This autumn, the Van Gogh Along the Seine exhibition, Paris, will present five Post and Neo-Impressionists who worked in Asnieres outside the French capital during a period of rapid industrialisation. In Asnieres, Van Gogh and others such as Georges Seurat, Paul Signac, Emile Bernard and Charles Angrand discovered new motifs and developed their use of colour and technique.

The museum similarly explores how artistic ideas interconnect across different cultures and periods.

Last year, the exhibition Golden Boy Gustav Klimt displayed works by the Austrian symbolist alongside Van Gogh, Claude Monet, Auguste Rodin and John Singer Sargent, including pieces looted by the Nazis and others from private collections.

“I can imagine that people ask why Klimt is in the Van Gogh Museum,” director Emilie Gordenker said at the time. “We are of course the world authority on Van Gogh, but we do more than that. We collect and exhibit his contemporaries and people who were inspired by him.”

Similarly, Colour as Language presented the works of Etel Adnan, the Lebanese-American poet, essayist and visual artist. Adnan only broke through as an artist in her late eighties but is recognised as an important figure in Arab-American culture.

Hung beside Van Gogh, however, her use of colour blazed through. “The two are incomparable in their use of colour and way of painting, and yet they both search for the same expressiveness of colour throughout their lives,” the art critic Lucette ter Borg wrote in the NRC Dutch newspaper.

Expert authentication

Arguably the biggest role Gordenker, Groot and their colleagues play is behind the scenes.

As the pre-eminent authority on Van Gogh, the museum's experts adjudicate the authenticity of new finds, such as the 1888 landscape Sunset at Montmajour, discovered in 2013 after decades in an attic. Following a two-year investigation using the latest technology, the unsigned work became the first full-size Van Gogh painting to be validated since 1928.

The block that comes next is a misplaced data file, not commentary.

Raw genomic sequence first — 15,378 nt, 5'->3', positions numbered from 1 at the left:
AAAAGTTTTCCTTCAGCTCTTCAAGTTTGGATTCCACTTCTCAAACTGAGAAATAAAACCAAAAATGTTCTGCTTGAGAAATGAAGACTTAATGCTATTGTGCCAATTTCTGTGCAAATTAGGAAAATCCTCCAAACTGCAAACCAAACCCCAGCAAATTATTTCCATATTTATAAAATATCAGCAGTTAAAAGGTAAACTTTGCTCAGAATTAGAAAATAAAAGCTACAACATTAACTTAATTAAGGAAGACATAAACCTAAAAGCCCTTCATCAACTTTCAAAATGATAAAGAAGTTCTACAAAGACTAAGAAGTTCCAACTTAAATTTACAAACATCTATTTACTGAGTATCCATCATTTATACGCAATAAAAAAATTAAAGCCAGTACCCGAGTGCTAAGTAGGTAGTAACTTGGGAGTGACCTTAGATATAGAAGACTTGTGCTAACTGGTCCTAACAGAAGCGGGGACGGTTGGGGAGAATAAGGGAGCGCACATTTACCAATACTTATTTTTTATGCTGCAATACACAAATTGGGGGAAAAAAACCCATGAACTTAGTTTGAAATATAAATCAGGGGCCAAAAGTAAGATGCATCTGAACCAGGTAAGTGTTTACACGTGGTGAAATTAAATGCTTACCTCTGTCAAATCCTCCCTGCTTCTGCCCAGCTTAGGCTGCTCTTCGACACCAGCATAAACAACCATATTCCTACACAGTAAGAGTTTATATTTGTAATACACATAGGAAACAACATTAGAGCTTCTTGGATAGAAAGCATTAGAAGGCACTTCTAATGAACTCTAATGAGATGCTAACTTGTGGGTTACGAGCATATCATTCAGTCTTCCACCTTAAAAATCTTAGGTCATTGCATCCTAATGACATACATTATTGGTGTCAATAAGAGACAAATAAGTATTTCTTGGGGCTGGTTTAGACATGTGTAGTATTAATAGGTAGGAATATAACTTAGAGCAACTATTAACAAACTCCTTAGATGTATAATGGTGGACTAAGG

In 2020, the museum certified a gloomy 1889 self-portrait from Norway’s national collection. After six years of studying the work, researchers concluded its style, technique, provenance and iconography proved it is an unmistakable Van Gogh – believed to be a piece the artist painted when he was ill.

It is the only known work the Dutch master painted while he had psychosis, according to University of Amsterdam researchers.

Last year, the museum joined the public conversation on mental health with Open Up with Vincent. The programme of mindfulness, education and creativity was offered as a way to use art to help prevent or alleviate psychological issues.

Digital future

Looking ahead to the next 50 years, Groot prioritises innovative approaches to engage new audiences.

He says he’s open to international collaborations, such as loaning works to museums abroad – including in the Gulf. However, the relatively small collection prevents the establishment of international branches – like Louvre Abu Dhabi. Instead, the museum is widening its reach through new and emerging technologies.

During the pandemic, AI enabled Chinese audiences to experience famed works virtually over the WeChat social network.

Meanwhile, in Buenos Aires, Argentina, the ongoing immersive reality exhibition Meet Vincent lets visitors discover Van Gogh’s life and work in an interactive way.

And last week, the museum published the first in a new series of digital catalogues on its website. Featuring Paul Gauguin and Henri de Toulouse-Lautrec, Contemporaries of Van Gogh 1: Works Collected by Theo and Vincent looks at how the brothers acquired their 250-strong art collection, and how it informed Van Gogh’s own style.

Still to come is generative AI. A new project will use technologies such as ChatGPT to bring Van Gogh to life in different ways.

For now, Groot won’t go into detail, only saying the project will involve a digital presentation using Van Gogh’s letters.

“We’re looking at how we can use ChatGPT. What can we offer younger people with this modern technology?” he says.

Updated: June 13, 2023, 2:02 PM